AN ENGLISH CUBIST




WILLIAM ROBERTS:

The Crucifixion



Illustration © The Estate of John David Roberts. Reproduced with the permission of the William Roberts Society. Catalogue information based on the catalogue raisonné by David Cleall. For this and full details of the exhibitions cited, see the links below.


The Crucifixion

The Crucifixion (aka The Scarlet Robe), c. 1922
(dated by the Methodist Education Committee as early 1920s; dated in the Tate Gallery 1965 catalogue as 1919)
Oil on canvas, 76.2 cm x 91.4 cm

'Then the soldiers of the governor took Jesus into the common hall, and gathered unto him the whole band of soldiers. And they stripped him, and put on him a scarlet robe. And when they had platted a crown of thorns, they put it upon his head, and a reed in his right hand: and they bowed the knee before him, and mocked him, saying, Hail, King of the Jews! And they spit upon him, and took the reed, and smote him on the head. And after that they had mocked him, they took the robe off from him, and put his own raiment on him, and led him away to crucify him . . . And they crucified him, and parted his garments, casting lots: that it might be fulfilled which was spoken by the prophet, They parted my garments among them, and upon my vesture did they cast lots' (Matthew 27:27–35).
'William Roberts recalls that he painted this shortly after the end of his service as a war artist, at a time when he had some idea of entering for the Prix de Rome (for which two pictures were required). However, he never got round to painting the second and so the idea fell through. [Winning would have entailed a three-year residency in Rome, which may have made the idea unattractive given his domestic circumstances.] A little later, Rudolph Stulik . . . came to his studio and told him that he thought he had found a buyer for it. Roberts did not discover until afterwards that this was Augustus John' – Tate Gallery 1965 catalogue, p. 10. In 1923 the painting was exhibited at the Chenil Gallery under the title of The Scarlet Robe and was priced at £55 – the second most expensive painting in the exhibition. Augustus John would have seen it at this exhibition before buying it.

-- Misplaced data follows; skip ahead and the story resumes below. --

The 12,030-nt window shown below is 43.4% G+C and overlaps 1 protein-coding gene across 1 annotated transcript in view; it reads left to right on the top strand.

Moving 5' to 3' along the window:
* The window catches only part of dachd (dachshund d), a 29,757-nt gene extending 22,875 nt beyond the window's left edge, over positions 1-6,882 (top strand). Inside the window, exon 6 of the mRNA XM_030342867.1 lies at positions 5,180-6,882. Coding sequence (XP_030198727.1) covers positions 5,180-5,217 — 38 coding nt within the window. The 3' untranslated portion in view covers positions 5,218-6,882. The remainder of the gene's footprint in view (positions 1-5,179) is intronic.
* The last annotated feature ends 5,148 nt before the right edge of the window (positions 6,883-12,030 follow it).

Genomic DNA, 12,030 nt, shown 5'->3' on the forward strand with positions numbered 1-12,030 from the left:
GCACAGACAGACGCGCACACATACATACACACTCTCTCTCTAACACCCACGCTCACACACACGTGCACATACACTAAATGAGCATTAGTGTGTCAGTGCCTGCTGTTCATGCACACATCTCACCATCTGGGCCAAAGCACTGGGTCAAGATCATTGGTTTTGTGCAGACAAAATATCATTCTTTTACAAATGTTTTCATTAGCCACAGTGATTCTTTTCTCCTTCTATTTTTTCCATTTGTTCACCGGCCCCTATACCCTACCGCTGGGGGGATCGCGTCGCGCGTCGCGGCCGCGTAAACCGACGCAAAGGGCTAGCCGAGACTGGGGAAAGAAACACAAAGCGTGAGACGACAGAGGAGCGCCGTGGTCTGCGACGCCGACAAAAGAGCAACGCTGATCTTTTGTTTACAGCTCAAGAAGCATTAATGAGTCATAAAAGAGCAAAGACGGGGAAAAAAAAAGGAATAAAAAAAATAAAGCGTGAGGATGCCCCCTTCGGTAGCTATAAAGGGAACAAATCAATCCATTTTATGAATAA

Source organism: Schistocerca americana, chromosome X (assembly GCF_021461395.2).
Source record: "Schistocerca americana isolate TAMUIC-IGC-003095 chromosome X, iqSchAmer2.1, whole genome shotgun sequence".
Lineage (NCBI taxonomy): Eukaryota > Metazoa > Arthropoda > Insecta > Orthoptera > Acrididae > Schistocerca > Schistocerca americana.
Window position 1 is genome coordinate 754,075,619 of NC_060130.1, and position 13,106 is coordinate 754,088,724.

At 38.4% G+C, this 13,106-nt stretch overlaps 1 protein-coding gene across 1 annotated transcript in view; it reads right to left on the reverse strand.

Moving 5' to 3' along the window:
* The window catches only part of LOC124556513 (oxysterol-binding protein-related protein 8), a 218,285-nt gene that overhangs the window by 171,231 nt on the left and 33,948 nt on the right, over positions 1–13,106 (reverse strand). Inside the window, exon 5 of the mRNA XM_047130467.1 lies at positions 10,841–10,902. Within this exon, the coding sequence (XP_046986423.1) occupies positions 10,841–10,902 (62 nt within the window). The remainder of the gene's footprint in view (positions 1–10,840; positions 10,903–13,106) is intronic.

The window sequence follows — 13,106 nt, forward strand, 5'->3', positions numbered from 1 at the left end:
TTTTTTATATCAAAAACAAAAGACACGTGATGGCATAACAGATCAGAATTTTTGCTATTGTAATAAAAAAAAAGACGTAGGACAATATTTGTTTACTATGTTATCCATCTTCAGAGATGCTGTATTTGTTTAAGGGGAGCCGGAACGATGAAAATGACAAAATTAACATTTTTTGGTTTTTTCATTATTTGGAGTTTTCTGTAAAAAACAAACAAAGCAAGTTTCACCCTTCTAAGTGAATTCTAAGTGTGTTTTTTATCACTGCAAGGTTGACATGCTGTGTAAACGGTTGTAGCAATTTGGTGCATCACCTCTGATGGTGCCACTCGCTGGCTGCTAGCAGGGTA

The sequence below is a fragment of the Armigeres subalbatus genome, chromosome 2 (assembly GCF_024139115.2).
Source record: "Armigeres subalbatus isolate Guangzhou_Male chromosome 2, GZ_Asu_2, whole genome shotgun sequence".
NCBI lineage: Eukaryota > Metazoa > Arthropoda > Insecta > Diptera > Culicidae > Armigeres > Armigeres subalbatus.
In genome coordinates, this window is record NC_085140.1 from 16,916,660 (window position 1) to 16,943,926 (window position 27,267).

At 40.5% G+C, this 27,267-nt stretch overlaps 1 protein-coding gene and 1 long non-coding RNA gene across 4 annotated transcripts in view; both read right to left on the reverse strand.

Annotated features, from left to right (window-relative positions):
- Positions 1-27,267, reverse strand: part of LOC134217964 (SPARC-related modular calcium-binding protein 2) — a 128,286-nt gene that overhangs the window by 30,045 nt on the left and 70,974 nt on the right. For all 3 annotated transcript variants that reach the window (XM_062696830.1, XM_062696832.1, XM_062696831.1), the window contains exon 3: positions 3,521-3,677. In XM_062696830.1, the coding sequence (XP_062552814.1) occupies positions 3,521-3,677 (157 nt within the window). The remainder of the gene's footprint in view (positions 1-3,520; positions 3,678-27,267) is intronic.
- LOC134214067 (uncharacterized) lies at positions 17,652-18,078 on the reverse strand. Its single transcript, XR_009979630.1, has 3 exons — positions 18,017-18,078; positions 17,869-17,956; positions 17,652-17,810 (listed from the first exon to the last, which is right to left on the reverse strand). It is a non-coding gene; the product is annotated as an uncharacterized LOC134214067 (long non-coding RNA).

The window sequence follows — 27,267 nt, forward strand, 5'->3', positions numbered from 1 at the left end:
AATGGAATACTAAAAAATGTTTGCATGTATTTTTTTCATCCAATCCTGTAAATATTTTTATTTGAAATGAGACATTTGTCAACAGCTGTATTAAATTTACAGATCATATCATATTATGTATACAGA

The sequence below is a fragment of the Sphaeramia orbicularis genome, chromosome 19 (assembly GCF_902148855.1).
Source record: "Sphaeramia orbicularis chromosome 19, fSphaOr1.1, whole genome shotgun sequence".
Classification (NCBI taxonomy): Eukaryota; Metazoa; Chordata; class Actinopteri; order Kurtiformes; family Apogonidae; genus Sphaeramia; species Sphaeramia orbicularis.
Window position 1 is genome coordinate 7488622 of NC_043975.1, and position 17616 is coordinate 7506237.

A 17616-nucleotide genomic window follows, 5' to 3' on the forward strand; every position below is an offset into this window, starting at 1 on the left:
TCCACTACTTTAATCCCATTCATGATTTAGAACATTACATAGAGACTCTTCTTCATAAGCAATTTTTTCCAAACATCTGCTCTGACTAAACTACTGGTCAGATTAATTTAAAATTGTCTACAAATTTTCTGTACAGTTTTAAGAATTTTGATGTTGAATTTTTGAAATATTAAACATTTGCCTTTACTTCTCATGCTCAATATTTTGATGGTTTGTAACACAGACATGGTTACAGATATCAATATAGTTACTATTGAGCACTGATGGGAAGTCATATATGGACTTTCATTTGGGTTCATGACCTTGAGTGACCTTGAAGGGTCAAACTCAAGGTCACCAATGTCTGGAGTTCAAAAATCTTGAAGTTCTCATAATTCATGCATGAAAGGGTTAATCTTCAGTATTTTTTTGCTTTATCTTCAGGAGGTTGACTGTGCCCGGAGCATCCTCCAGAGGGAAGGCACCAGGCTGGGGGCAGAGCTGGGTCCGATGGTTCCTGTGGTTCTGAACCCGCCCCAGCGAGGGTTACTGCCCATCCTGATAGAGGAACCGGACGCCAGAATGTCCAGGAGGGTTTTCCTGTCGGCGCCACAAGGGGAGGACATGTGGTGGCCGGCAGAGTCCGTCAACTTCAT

PROVENANCE: Augustus John ('The painting remained in the collection of Augustus John from around 1923 until it was sold by his estate in 1963' – Methodist Education Committee catalogue, p. 28) > Christie's 26 Apr. 1963 > Mayor Gallery > Methodist Education Committee
EXHIBITION HISTORY: Chenil Gallery 1923, Tate Gallery 1965, Methodist Education Committee 1963 (regular touring)




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